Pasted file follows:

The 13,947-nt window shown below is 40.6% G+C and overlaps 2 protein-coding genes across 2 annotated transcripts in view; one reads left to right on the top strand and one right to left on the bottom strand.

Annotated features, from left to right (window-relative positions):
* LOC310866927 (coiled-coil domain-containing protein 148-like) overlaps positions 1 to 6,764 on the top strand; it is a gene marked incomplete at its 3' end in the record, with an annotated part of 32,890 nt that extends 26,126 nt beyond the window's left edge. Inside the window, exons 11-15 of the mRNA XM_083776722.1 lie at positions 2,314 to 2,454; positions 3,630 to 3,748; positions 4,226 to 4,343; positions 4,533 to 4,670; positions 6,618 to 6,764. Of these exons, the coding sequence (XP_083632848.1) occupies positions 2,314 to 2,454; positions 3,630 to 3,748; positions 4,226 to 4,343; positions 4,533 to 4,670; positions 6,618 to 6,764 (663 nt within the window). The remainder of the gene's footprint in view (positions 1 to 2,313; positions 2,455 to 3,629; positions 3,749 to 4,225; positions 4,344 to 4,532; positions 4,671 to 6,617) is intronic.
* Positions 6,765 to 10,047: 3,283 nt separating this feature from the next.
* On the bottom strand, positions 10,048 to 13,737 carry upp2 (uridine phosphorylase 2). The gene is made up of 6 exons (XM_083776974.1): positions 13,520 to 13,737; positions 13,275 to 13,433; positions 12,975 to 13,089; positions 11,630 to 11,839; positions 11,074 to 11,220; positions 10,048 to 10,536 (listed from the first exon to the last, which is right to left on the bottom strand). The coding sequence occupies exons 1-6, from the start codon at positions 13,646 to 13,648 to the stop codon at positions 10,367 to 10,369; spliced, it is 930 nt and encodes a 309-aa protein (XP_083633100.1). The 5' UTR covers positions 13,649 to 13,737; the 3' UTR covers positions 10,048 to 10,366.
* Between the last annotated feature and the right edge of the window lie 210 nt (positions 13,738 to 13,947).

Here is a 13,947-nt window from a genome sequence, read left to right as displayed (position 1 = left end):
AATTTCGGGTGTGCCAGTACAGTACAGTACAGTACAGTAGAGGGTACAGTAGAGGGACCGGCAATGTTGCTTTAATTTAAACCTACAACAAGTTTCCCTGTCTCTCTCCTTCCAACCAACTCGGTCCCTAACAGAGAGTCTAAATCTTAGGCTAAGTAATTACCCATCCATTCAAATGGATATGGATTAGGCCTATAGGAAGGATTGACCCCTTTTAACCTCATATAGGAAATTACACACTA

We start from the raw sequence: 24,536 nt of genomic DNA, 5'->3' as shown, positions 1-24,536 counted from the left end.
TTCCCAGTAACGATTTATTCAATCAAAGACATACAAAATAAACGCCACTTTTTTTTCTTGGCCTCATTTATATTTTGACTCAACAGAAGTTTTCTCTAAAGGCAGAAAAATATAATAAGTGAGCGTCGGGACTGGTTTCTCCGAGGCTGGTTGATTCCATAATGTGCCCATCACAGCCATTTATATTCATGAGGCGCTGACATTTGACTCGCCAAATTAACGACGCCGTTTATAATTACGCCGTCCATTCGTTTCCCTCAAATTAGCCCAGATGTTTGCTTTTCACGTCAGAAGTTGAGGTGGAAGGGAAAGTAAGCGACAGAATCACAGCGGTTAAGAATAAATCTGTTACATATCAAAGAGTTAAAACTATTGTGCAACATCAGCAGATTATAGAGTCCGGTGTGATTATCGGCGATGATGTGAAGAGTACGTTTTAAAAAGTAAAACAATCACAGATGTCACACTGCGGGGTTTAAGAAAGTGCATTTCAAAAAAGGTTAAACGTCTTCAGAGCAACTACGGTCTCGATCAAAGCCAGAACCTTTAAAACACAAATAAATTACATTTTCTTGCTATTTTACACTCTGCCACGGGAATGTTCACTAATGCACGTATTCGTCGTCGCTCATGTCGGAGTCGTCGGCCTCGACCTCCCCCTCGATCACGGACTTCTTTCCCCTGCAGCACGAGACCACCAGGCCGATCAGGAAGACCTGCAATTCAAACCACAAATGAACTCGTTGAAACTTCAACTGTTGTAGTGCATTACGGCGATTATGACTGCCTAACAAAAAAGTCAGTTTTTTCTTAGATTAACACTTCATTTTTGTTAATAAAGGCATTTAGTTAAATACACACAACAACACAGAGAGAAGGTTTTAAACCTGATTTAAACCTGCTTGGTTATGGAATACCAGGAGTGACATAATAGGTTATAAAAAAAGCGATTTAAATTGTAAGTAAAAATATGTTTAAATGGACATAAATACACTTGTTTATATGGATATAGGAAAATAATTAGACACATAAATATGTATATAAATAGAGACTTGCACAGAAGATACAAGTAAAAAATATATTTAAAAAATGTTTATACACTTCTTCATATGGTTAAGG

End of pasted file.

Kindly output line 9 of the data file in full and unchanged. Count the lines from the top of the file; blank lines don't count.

We start from the raw sequence: 24,536 nt of genomic DNA, 5'->3' as shown, positions 1-24,536 counted from the left end.